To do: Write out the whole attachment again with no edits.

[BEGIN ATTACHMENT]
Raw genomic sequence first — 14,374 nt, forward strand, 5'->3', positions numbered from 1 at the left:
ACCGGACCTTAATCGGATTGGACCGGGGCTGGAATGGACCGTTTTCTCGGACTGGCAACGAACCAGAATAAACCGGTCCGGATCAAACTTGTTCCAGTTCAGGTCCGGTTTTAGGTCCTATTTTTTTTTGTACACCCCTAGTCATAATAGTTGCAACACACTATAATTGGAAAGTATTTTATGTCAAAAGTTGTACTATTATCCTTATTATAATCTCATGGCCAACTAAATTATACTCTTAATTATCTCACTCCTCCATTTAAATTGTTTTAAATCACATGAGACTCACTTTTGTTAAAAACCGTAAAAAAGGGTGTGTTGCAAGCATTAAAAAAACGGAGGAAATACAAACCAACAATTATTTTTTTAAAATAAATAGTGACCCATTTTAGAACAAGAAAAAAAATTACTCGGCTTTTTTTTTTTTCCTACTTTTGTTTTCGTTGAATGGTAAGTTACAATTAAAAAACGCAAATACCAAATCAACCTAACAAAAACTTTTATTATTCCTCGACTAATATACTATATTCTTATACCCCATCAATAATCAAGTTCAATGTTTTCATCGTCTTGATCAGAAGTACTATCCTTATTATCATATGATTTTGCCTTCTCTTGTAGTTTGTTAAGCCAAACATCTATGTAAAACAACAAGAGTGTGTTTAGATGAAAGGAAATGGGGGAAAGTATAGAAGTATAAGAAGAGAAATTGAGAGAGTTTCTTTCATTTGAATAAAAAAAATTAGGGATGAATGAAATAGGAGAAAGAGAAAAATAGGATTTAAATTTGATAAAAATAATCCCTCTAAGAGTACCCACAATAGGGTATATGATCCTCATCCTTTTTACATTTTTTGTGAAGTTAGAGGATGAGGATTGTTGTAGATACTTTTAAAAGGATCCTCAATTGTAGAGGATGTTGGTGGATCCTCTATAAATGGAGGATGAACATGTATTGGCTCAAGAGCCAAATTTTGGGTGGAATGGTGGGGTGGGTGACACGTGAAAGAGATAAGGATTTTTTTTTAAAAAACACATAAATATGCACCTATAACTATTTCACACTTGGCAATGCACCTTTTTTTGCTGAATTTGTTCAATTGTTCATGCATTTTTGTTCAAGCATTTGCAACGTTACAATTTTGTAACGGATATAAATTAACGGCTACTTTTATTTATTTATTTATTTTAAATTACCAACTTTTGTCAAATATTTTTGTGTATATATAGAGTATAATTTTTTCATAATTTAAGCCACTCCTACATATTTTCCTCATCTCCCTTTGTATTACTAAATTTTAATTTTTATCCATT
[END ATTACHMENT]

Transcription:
Raw genomic sequence first — 14,374 nt, forward strand, 5'->3', positions numbered from 1 at the left:
ACCGGACCTTAATCGGATTGGACCGGGGCTGGAATGGACCGTTTTCTCGGACTGGCAACGAACCAGAATAAACCGGTCCGGATCAAACTTGTTCCAGTTCAGGTCCGGTTTTAGGTCCTATTTTTTTTTGTACACCCCTAGTCATAATAGTTGCAACACACTATAATTGGAAAGTATTTTATGTCAAAAGTTGTACTATTATCCTTATTATAATCTCATGGCCAACTAAATTATACTCTTAATTATCTCACTCCTCCATTTAAATTGTTTTAAATCACATGAGACTCACTTTTGTTAAAAACCGTAAAAAAGGGTGTGTTGCAAGCATTAAAAAAACGGAGGAAATACAAACCAACAATTATTTTTTTAAAATAAATAGTGACCCATTTTAGAACAAGAAAAAAAATTACTCGGCTTTTTTTTTTTTCCTACTTTTGTTTTCGTTGAATGGTAAGTTACAATTAAAAAACGCAAATACCAAATCAACCTAACAAAAACTTTTATTATTCCTCGACTAATATACTATATTCTTATACCCCATCAATAATCAAGTTCAATGTTTTCATCGTCTTGATCAGAAGTACTATCCTTATTATCATATGATTTTGCCTTCTCTTGTAGTTTGTTAAGCCAAACATCTATGTAAAACAACAAGAGTGTGTTTAGATGAAAGGAAATGGGGGAAAGTATAGAAGTATAAGAAGAGAAATTGAGAGAGTTTCTTTCATTTGAATAAAAAAAATTAGGGATGAATGAAATAGGAGAAAGAGAAAAATAGGATTTAAATTTGATAAAAATAATCCCTCTAAGAGTACCCACAATAGGGTATATGATCCTCATCCTTTTTACATTTTTTGTGAAGTTAGAGGATGAGGATTGTTGTAGATACTTTTAAAAGGATCCTCAATTGTAGAGGATGTTGGTGGATCCTCTATAAATGGAGGATGAACATGTATTGGCTCAAGAGCCAAATTTTGGGTGGAATGGTGGGGTGGGTGACACGTGAAAGAGATAAGGATTTTTTTTTAAAAAACACATAAATATGCACCTATAACTATTTCACACTTGGCAATGCACCTTTTTTTGCTGAATTTGTTCAATTGTTCATGCATTTTTGTTCAAGCATTTGCAACGTTACAATTTTGTAACGGATATAAATTAACGGCTACTTTTATTTATTTATTTATTTTAAATTACCAACTTTTGTCAAATATTTTTGTGTATATATAGAGTATAATTTTTTCATAATTTAAGCCACTCCTACATATTTTCCTCATCTCCCTTTGTATTACTAAATTTTAATTTTTATCCATT